As a research associate of the National Institute on Out-of-School Time, I watched with a more serious eye, knowing that there were many best practices here in the room that could be shared with the larger field. What made the program seem so magical? How could the director, along with several other staff members, keep the youth so happy, relaxed, and engaged all week and guide them to create something wonderful?

The answer is simple: They do it by using many of the research-based quality practices that we know work, and are measured by field-tested tools (the APT Observation Tool, for example).

Activities were of a high quality and included:

  • Youth choice and decision making – Each decision was made by the students, so the ultimate product was theirs.
  • Project-based learning – The activities were all part of an ongoing project (the production of a ballet), designed to promote specific skills and concepts over time.
  • Opportunities for collaboration – Youth were organized into groups based on ability and age, and worked together toward a common goal.
  • Challenging activities – The week’s activities all provided challenges and stimulated thinking as youth learned and applied new skills and solved problems.

Staff were of a high quality. The director has a master’s degree in education and decades of experience teaching youth, and the assistant director is mid-way through her master’s degree in counseling. Leadership development, which helps youth and at the same time sustains quality staff, has always been built in; the small dancers hold the even smaller dancers’ hands at performances, older dancers assist the younger ones in classes, and the director offers a more formal leadership program, thus creating well-trained staff. In fact, the staff assisting at this week’s camp were former students.

But it’s what they do that counts. They:

  • Built positive relationships and supported individual youth by engaging in friendly conversation with youth, encouraging individual youth as they worked on their own goals, and listening actively and patiently.
  • Promoted youth engagement by being enthusiastic, actively engaging in the activities with youth, and helping youth think through problems themselves rather than just offering answers. They also engaged youth in reflection and feedback. The director even sneakily – and skillfully – used the time at the performance while waiting for each expected guest to arrive to engage the dancers in a discussion about what surprised them, what had been hard, and what they had learned.

At the end of the final performance, the dancers took a big bow and soaked in the well-earned applause. Was it really magic I witnessed, or simply high-quality out-of-school time programming in action? I think both – aren’t they the same thing, after all? Like any good trick, it only looks like magic.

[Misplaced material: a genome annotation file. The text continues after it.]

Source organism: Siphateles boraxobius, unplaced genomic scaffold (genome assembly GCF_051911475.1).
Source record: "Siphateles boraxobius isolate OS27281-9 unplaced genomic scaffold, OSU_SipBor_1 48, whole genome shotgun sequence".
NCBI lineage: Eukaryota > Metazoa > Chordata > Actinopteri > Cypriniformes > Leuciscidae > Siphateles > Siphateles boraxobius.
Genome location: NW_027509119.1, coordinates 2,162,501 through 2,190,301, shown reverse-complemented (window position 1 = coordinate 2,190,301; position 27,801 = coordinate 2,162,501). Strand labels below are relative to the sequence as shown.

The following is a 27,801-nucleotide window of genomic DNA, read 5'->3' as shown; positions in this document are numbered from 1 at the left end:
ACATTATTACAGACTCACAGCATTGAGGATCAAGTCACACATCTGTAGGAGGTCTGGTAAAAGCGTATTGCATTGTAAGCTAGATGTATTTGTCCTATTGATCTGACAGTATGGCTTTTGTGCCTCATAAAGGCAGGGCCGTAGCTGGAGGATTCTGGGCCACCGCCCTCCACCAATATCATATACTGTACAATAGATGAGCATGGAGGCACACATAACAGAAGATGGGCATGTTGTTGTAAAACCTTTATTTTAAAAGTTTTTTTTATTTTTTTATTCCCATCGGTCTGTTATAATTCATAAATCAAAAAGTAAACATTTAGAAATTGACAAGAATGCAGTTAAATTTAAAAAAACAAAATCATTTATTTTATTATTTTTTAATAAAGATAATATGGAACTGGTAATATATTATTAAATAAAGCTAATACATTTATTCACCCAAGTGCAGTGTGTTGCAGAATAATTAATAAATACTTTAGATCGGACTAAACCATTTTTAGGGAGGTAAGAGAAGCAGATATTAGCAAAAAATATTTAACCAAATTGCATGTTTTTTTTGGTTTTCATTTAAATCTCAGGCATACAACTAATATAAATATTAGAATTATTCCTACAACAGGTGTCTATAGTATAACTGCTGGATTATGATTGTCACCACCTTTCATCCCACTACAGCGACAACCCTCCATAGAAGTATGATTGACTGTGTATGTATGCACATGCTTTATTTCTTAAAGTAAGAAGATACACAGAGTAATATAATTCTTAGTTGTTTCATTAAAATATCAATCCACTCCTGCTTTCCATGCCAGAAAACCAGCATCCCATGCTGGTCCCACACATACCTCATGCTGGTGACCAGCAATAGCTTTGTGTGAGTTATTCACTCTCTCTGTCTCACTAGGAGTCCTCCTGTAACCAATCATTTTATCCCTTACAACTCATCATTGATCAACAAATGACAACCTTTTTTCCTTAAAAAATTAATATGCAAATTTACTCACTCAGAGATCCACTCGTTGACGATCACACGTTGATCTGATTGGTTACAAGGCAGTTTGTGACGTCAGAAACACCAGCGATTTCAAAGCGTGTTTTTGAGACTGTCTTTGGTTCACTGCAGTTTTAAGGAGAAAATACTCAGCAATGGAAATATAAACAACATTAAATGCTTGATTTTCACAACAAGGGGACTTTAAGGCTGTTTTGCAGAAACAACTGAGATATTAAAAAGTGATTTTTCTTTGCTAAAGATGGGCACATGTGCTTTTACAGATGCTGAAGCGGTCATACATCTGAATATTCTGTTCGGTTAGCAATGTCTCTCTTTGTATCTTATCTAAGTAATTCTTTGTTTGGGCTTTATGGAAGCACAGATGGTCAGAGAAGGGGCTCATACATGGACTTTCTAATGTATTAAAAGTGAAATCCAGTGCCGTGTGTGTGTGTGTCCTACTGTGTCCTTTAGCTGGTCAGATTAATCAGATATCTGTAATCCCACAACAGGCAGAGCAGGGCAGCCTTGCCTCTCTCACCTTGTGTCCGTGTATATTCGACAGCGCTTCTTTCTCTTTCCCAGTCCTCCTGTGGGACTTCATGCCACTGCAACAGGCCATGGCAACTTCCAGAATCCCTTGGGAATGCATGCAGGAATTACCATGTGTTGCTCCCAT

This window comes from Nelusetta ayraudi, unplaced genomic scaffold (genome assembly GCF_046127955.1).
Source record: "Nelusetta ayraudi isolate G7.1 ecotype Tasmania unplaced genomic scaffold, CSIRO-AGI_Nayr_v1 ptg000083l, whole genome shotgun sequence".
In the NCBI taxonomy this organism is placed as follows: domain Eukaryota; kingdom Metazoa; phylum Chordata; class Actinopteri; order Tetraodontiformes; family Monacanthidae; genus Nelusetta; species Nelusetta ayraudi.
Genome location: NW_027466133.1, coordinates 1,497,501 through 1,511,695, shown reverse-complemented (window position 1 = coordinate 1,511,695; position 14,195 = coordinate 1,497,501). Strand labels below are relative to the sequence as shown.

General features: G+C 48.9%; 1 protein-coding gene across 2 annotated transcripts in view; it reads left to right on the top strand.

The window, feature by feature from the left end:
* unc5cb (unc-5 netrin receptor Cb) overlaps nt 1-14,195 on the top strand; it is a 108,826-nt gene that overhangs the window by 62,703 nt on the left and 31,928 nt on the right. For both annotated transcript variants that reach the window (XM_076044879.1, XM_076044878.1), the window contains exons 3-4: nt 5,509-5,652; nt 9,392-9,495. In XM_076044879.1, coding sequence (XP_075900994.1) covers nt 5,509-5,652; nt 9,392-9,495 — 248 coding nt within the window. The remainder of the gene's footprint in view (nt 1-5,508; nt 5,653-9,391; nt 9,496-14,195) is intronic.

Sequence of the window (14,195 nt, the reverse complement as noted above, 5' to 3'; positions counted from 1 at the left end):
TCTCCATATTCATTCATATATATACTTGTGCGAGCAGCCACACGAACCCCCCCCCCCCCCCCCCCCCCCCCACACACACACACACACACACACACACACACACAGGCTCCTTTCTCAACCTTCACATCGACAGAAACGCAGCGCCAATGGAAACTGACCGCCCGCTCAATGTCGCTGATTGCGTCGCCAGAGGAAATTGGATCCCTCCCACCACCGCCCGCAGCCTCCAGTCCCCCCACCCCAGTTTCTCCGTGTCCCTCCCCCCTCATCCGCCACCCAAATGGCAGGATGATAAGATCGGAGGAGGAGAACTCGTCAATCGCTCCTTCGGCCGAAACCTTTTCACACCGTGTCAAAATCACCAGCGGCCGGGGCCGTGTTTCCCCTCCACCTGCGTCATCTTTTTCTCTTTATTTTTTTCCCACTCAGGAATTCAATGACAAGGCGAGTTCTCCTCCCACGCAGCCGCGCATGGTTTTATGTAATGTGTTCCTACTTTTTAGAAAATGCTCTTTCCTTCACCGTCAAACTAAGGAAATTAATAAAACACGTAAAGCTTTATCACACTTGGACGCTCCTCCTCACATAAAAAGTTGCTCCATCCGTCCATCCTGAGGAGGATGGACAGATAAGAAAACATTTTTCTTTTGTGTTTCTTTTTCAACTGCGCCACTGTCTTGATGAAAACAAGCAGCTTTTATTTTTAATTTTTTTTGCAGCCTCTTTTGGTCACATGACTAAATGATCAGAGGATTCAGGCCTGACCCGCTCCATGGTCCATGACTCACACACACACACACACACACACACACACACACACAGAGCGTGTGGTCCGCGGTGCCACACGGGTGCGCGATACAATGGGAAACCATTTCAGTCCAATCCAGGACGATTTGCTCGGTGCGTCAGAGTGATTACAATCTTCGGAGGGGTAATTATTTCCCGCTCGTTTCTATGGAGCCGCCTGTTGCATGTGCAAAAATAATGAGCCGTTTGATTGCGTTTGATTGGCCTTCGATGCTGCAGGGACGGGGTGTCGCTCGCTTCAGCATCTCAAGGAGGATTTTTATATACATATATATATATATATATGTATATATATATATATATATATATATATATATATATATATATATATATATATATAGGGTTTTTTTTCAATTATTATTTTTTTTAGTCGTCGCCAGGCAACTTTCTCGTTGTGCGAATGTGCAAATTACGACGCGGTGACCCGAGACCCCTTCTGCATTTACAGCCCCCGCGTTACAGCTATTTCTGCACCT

Elizabeth Starr, M.Ed., is a research associate at the National Institute on Out-of-School Time (NIOST) at the Wellesley Centers for Women since 2007. Her work focuses on professional development and system-building for the field of afterschool and youth development.

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Guest — icodecoppell
Nice to see such a beautiful schooling environment. kids need to learn in a good atmosphere. Our kids also learning robotics and c... Read More
Thursday, 05 December 2019 06:50
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A Week to Appreciate Afterschool Professionals – April 24-28

It’s Afterschool Professionals Appreciation Week! Perhaps we should back up - what is an Afterschool Professional? Maybe you call them staff, teachers, or care providers. There are many names for the same thing – someone trained to work with youth during out-of-school time.

This week is a chance to recognize the “professional” in Afterschool Professionals. We know that afterschool matters for kids, and that afterschool professionals impact the quality of that programming. Some fun facts:

  • Participation in afterschool programs consistently increased from 2004 to 2014, rising by nearly 2 million children from 2009 to 2014 alone. In 2014, 10.2 million children (18%) participated in an afterschool program.
  • Regular participation in afterschool programs has been shown to help narrow the achievement gap between high- and low-income students in math, improve academic and behavioral outcomes, and reduce school absences.
  • The Afterschool field has defined what it takes to provide quality afterschool programming. The National AfterSchool Association (NAA) has adopted a set of Core Knowledge and Competencies, and at least 24 states have their own versions.
  • Afterschool Professionals are well-educated. A recent NAA survey of its members found that 34% of staff surveyed reported having a Masters or Doctorate degree.

And some less fun facts:

  • Less than half of afterschool professionals surveyed have access to health insurance and 39% do not have any benefits (such as insurance, paid vacation, sick leave, retirement savings).
  • The field suffers from high turnover (with some estimates up to 40% annually), with pay cited as the number one reason people leave their job.

So how can you show your appreciation? The actions of this week should be twofold. First, express your individual appreciation for those in your community who work with youth – maybe your own children - afterschool. Give them a card with words of heartfelt thanks, bake them some muffins, say thanks. But don’t stop there. Second, take some time to appreciate the incredible contribution of afterschool professionals in improving youth academic, behavioral, and social emotional outcomes. Given the proposed budget cuts of the current administration, it seems an opportune time to also suggest you contact your representatives and let them know how much you support afterschool professionals (the Afterschool Alliance also has information to guide you).

This week is a chance to both thank Afterschool Professionals for keeping our kids safe and happy, and to think bigger about what it takes to be an afterschool professional and the huge positive impact they have on the lives of youth. So, to all the Afterschool Professionals, thank you!

Betsy Starr, M.Ed. is a research associate at the National Institute on Out-of-School Time (NIOST) at the Wellesley Centers for Women. Her work focuses on professional development and system-building for the field of afterschool and youth development.

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Views expressed on the Women Change Worlds blog are those of the authors and do not represent the views of the Wellesley Centers for Women or Wellesley College nor have they been authorized or endorsed by Wellesley College.